- Drafting a communication plan that builds excitement.
Your change goal during the Design phase is to activate your change workstreams to create their tactical work plans and schedules.
4. Build and Verify
While highly differentiated from a development perspective, the Build and Verify stages can be grouped when considering impactful change management approaches. Build and Verify is when your digital transformation becomes real as developers execute against your product backlog. This is also where change management fortitude begins to flounder.
Progress is easy to measure in terms of the development of working code, so the more intangible elements are often de-prioritized. Typically, in digital transformations destined for failure, leaders entering the Verify phase begin to organize a change management workstream. Successful organizations, on the other hand, merge their project management tools, combining requirements and user stories with the previously defined change management plans and tasks. Having one project management environment inclusive of requirements and business tasks forces collaboration and discussion between change leads, project managers, and developers. Change management activities should be included in the same planning sessions, reviews, and daily stand-ups as development items.
Key change activities at this point should include:
- Sequencing change management tasks and deliverables.
- Importing sequenced and assigned change management tasks into a shared project management environment.
- Meeting regularly with product teams and developers to align change efforts with development realities.
- Performing iterative development and quality assurance of all deliverables.
- Holding feedback sessions to ensure your plan is relevant and resonating.
- Monitoring and addressing the change backlog.
- Executing pre-launch activities.
Your change goal during the Build and Verify phases is to collaborate with your development team and end users by adapting and executing the change management plan.
It’s time to Launch — congratulations! But the work is not over. The Launch phase is the most critical moment for any change management team. It’s time to drive the change and adoption of the digital tool. If change management has been properly integrated into the digital transformation initiative, your change team should have already completed most of the work. All of the Pre-Launch activities are completed, key stakeholders are trained, business processes have been created or adapted, and measurement plans are in place and awaiting user data. Key change management activities in the Launch phase include:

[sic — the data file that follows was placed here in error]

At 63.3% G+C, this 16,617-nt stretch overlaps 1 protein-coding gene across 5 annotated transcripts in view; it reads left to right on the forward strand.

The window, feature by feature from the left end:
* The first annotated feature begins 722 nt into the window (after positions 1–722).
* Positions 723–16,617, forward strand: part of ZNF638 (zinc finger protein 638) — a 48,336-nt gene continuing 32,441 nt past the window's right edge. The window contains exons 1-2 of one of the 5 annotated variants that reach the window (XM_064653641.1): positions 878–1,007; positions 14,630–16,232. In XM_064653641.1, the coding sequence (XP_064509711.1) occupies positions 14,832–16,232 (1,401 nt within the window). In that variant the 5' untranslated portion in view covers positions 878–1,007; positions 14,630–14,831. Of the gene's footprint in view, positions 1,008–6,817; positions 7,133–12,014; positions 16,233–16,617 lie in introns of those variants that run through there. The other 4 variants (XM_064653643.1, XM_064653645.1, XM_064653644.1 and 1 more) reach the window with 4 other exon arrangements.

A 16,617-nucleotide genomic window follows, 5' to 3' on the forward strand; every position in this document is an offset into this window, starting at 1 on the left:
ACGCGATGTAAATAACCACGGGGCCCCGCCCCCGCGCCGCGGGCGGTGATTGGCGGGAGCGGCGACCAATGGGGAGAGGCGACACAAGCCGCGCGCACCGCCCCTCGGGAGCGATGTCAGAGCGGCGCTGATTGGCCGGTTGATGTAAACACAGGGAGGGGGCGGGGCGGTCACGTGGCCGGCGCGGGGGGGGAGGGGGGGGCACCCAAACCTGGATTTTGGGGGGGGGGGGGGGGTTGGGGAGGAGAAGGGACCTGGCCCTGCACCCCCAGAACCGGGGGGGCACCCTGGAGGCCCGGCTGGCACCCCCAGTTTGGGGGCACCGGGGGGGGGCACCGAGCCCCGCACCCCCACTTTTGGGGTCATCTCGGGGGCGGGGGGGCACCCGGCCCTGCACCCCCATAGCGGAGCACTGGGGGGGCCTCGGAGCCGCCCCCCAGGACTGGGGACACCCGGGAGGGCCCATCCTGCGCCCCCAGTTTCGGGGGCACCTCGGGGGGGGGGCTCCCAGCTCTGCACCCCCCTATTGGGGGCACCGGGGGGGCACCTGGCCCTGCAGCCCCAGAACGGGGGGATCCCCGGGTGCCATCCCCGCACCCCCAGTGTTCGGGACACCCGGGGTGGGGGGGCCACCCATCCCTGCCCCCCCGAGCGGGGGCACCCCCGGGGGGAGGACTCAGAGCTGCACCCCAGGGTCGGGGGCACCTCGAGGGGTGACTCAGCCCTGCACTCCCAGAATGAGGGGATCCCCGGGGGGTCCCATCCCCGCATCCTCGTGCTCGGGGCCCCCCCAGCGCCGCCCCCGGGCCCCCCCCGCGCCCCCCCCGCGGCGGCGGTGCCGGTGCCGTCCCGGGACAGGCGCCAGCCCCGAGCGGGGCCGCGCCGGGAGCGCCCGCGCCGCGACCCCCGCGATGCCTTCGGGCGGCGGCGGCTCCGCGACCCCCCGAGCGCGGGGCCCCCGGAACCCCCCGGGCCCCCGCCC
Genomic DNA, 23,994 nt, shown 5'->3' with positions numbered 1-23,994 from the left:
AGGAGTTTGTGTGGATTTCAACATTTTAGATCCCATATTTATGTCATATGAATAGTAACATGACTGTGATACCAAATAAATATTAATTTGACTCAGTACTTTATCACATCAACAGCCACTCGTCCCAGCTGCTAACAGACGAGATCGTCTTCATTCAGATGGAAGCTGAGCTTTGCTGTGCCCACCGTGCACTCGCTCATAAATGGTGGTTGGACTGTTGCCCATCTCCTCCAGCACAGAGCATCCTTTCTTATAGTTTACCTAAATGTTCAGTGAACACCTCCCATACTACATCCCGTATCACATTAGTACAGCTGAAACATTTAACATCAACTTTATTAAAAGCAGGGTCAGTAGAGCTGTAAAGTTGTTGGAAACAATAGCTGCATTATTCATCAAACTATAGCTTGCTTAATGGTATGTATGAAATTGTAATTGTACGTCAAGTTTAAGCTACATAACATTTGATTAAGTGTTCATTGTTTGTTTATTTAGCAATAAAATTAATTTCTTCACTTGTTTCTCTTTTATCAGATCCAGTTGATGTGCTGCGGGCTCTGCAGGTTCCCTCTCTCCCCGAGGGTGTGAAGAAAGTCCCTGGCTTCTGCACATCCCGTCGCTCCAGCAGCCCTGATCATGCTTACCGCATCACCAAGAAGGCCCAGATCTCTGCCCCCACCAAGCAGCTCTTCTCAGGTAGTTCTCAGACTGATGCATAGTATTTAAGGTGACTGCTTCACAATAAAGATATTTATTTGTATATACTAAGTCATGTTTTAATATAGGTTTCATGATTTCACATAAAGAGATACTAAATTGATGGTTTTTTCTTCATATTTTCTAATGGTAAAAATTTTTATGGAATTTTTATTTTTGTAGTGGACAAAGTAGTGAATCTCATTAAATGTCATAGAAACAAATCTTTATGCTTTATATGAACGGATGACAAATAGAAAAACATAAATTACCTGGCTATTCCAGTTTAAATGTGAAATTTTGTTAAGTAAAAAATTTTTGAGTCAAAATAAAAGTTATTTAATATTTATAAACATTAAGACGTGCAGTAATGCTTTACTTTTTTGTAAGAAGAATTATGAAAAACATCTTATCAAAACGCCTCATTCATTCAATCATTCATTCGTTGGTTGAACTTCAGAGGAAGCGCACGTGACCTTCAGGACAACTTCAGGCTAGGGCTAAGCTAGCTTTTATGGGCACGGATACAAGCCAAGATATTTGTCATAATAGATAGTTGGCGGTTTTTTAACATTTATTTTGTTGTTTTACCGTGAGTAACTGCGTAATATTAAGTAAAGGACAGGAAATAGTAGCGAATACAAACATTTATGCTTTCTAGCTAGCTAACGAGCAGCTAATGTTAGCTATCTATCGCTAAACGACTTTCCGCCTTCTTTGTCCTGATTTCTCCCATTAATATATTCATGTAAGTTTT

- Executing the At Launch and Post Launch adoption tactics.
- Shifting from a project management to program management governance model.
- Listening, measuring and sharing feedback with product owners.
- Monitoring and addressing the change backlog.
Your change goal in the Launch phase is setting up your organization for sustaining change.
The Key to Successful Digital Transformation
Digital transformation is key to the survival of many companies, yet digital transformations are tough and frequently fail. Without successful change management, digital transformation efforts will fail to deliver results.
Over the course of my career I’ve seen too many transformation efforts fail because there was a lack of resources, attention and awareness of the work required to effectively execute a change management plan. Companies that fail focus their time, attention and budget exclusively on program design and development. I encourage organizations to give an equal amount of effort and resource to change management. At the end of the day, change management is about getting people to use the tools you create for them so you can achieve true business value. Integrating these efforts into your digital transformation initiatives from kickoff through to launch will not guarantee success, but will stack the deck in your favor.
Via Forbes : It’s Time To Commit To Hiring Employees Over The Age Of 45
There are so many articles and discussions currently trending on diversity and inclusion. While I am a strong advocate for every initiative that welcomes and includes people of diverse backgrounds, educations and points of view at the table, I also believe that employers can take this approach to the next level.
Candidates 45 and older have priceless knowledge, experience and expertise that, if utilized correctly, is the secret sauce worthy of investing in. When it comes to diversity efforts, we are not focusing enough on the value older workers bring to the workforce. Ageism continues to be the albatross of qualified candidates that is a real and present factor contributing to older workers being boxed out. Yes, there have been some improvements in the unemployment rate, but not enough when millions of older workers are still looking for work.
I read an article recently by Dr. Anselm Anyoha in which he wrote candidly about getting older. He noted that as people age, it seems that society begins to “conspire to get rid of them” in order to make room for the upcoming generations.